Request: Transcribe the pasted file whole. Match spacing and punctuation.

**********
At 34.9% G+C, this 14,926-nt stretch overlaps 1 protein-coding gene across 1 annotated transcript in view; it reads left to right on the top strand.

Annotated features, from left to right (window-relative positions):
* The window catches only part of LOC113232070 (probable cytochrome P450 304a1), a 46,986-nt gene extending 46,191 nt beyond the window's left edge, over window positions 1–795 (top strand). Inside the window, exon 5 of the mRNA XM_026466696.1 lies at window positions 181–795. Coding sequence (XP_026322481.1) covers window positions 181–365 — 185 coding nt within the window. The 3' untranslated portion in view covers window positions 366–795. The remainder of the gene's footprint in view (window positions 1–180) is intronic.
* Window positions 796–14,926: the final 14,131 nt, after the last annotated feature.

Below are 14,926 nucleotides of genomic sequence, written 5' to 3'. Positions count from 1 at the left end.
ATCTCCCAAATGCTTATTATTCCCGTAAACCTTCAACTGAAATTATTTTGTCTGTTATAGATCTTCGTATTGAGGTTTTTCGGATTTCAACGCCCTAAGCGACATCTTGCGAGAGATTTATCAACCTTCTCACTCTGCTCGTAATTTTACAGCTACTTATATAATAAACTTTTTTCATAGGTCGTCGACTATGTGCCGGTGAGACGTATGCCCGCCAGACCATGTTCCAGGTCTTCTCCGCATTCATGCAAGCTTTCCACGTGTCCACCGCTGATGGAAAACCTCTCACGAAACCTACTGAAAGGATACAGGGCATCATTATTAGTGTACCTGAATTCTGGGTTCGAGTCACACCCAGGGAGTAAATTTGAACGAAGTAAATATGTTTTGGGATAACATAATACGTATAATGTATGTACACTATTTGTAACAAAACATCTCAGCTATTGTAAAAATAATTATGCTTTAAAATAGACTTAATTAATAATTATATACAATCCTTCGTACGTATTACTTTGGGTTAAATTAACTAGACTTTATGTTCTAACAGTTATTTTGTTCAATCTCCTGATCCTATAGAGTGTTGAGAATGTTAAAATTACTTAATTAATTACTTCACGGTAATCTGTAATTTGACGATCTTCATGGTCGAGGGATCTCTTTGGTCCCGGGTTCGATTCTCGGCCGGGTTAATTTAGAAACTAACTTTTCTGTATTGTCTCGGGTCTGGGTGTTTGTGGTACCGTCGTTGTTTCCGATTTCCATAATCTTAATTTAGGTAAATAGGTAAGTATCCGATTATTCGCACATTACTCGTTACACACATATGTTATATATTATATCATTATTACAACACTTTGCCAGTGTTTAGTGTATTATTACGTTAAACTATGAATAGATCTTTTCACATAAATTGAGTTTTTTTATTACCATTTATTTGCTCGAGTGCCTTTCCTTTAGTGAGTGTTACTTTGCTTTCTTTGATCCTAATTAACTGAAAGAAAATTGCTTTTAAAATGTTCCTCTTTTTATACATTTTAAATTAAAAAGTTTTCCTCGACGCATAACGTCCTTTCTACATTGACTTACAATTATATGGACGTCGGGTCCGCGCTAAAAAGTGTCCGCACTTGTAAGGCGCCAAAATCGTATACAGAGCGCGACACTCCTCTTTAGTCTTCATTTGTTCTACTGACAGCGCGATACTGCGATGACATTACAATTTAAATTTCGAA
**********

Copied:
At 34.9% G+C, this 14,926-nt stretch overlaps 1 protein-coding gene across 1 annotated transcript in view; it reads left to right on the top strand.

Annotated features, from left to right (window-relative positions):
* The window catches only part of LOC113232070 (probable cytochrome P450 304a1), a 46,986-nt gene extending 46,191 nt beyond the window's left edge, over window positions 1–795 (top strand). Inside the window, exon 5 of the mRNA XM_026466696.1 lies at window positions 181–795. Coding sequence (XP_026322481.1) covers window positions 181–365 — 185 coding nt within the window. The 3' untranslated portion in view covers window positions 366–795. The remainder of the gene's footprint in view (window positions 1–180) is intronic.
* Window positions 796–14,926: the final 14,131 nt, after the last annotated feature.

Below are 14,926 nucleotides of genomic sequence, written 5' to 3'. Positions count from 1 at the left end.
ATCTCCCAAATGCTTATTATTCCCGTAAACCTTCAACTGAAATTATTTTGTCTGTTATAGATCTTCGTATTGAGGTTTTTCGGATTTCAACGCCCTAAGCGACATCTTGCGAGAGATTTATCAACCTTCTCACTCTGCTCGTAATTTTACAGCTACTTATATAATAAACTTTTTTCATAGGTCGTCGACTATGTGCCGGTGAGACGTATGCCCGCCAGACCATGTTCCAGGTCTTCTCCGCATTCATGCAAGCTTTCCACGTGTCCACCGCTGATGGAAAACCTCTCACGAAACCTACTGAAAGGATACAGGGCATCATTATTAGTGTACCTGAATTCTGGGTTCGAGTCACACCCAGGGAGTAAATTTGAACGAAGTAAATATGTTTTGGGATAACATAATACGTATAATGTATGTACACTATTTGTAACAAAACATCTCAGCTATTGTAAAAATAATTATGCTTTAAAATAGACTTAATTAATAATTATATACAATCCTTCGTACGTATTACTTTGGGTTAAATTAACTAGACTTTATGTTCTAACAGTTATTTTGTTCAATCTCCTGATCCTATAGAGTGTTGAGAATGTTAAAATTACTTAATTAATTACTTCACGGTAATCTGTAATTTGACGATCTTCATGGTCGAGGGATCTCTTTGGTCCCGGGTTCGATTCTCGGCCGGGTTAATTTAGAAACTAACTTTTCTGTATTGTCTCGGGTCTGGGTGTTTGTGGTACCGTCGTTGTTTCCGATTTCCATAATCTTAATTTAGGTAAATAGGTAAGTATCCGATTATTCGCACATTACTCGTTACACACATATGTTATATATTATATCATTATTACAACACTTTGCCAGTGTTTAGTGTATTATTACGTTAAACTATGAATAGATCTTTTCACATAAATTGAGTTTTTTTATTACCATTTATTTGCTCGAGTGCCTTTCCTTTAGTGAGTGTTACTTTGCTTTCTTTGATCCTAATTAACTGAAAGAAAATTGCTTTTAAAATGTTCCTCTTTTTATACATTTTAAATTAAAAAGTTTTCCTCGACGCATAACGTCCTTTCTACATTGACTTACAATTATATGGACGTCGGGTCCGCGCTAAAAAGTGTCCGCACTTGTAAGGCGCCAAAATCGTATACAGAGCGCGACACTCCTCTTTAGTCTTCATTTGTTCTACTGACAGCGCGATACTGCGATGACATTACAATTTAAATTTCGAA